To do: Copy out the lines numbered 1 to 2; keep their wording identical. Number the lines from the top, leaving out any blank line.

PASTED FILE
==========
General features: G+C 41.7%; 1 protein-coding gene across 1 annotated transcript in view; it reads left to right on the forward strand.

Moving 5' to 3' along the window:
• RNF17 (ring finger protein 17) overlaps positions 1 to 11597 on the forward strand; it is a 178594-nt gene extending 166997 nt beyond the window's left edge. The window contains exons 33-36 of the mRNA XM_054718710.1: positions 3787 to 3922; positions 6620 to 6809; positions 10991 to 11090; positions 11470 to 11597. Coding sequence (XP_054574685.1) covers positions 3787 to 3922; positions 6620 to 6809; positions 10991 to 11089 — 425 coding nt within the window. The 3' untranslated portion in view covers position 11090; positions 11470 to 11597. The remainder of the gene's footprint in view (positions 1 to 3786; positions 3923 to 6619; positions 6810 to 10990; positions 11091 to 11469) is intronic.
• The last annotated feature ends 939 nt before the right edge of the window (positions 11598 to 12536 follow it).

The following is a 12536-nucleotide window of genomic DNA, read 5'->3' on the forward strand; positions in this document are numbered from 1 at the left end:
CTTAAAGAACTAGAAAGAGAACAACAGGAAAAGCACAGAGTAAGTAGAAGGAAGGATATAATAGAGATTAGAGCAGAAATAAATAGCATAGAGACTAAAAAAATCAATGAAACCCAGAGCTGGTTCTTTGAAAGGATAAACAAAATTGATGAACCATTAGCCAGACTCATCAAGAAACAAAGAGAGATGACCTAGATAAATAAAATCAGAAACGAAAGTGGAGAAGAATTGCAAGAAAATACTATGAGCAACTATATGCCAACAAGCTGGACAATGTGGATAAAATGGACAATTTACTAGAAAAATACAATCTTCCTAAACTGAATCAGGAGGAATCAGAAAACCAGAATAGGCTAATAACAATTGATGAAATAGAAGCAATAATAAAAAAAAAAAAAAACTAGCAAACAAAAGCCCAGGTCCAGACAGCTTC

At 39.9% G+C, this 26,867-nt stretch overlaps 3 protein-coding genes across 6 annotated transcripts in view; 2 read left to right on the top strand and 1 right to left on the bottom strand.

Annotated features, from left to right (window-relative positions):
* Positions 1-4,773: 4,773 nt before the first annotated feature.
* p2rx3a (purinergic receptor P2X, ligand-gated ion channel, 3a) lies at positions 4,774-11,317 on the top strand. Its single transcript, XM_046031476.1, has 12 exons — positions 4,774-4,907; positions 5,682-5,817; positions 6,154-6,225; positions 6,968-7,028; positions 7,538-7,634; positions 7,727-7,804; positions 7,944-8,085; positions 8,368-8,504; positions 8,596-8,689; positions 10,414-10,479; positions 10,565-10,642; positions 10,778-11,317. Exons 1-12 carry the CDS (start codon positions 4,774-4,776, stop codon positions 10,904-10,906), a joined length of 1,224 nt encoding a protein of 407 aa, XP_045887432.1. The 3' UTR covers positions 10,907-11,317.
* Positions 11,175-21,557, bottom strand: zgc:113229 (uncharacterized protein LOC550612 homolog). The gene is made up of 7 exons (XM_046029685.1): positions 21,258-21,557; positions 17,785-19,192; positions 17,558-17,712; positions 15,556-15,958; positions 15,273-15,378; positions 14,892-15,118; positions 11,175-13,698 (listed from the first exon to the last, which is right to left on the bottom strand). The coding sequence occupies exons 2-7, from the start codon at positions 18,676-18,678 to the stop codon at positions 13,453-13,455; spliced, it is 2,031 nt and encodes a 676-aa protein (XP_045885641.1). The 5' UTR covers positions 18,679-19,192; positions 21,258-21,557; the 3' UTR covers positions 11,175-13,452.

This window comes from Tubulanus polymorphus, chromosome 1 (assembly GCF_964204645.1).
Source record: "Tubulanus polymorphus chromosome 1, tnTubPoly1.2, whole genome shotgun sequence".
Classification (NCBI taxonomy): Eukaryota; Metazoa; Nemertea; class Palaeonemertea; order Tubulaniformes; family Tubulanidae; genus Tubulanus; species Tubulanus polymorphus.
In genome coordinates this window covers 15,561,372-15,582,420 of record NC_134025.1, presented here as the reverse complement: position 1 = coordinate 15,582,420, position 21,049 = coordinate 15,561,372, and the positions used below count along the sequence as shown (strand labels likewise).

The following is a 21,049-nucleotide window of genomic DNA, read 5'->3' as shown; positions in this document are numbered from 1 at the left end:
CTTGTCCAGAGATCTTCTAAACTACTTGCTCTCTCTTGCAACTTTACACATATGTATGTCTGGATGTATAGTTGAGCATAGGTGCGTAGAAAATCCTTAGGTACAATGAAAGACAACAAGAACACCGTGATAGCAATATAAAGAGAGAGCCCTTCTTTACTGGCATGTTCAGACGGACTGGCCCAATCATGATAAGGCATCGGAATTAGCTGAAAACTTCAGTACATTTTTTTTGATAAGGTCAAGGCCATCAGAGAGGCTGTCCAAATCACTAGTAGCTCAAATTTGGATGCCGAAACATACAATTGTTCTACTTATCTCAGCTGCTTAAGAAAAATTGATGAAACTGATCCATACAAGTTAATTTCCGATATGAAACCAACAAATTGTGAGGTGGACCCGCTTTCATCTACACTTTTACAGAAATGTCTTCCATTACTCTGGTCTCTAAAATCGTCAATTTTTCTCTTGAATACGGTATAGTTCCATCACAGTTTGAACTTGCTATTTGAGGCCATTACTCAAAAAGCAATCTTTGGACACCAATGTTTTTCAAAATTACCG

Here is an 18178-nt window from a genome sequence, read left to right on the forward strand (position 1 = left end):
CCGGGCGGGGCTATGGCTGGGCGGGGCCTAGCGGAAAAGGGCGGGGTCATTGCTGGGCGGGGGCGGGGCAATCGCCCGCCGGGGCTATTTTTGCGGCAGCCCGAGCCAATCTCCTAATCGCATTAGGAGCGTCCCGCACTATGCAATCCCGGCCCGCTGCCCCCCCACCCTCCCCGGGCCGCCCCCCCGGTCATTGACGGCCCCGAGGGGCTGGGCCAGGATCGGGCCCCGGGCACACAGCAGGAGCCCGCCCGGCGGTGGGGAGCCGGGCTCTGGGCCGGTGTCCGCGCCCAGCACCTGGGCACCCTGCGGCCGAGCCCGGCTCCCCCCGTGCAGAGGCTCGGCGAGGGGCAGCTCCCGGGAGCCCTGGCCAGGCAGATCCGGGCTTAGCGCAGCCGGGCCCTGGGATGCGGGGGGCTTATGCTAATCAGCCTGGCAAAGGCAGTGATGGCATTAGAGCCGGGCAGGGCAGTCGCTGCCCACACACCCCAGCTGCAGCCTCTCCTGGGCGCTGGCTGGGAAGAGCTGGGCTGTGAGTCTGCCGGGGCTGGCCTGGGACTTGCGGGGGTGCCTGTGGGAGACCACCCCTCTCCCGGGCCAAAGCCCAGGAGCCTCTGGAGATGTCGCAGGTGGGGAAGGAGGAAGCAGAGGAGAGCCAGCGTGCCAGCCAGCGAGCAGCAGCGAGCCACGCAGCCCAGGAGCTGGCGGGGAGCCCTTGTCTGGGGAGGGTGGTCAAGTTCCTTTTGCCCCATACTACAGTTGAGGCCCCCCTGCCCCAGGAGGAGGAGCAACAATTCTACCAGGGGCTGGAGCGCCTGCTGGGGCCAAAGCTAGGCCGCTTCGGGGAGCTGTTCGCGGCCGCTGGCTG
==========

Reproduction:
General features: G+C 41.7%; 1 protein-coding gene across 1 annotated transcript in view; it reads left to right on the forward strand.

Moving 5' to 3' along the window: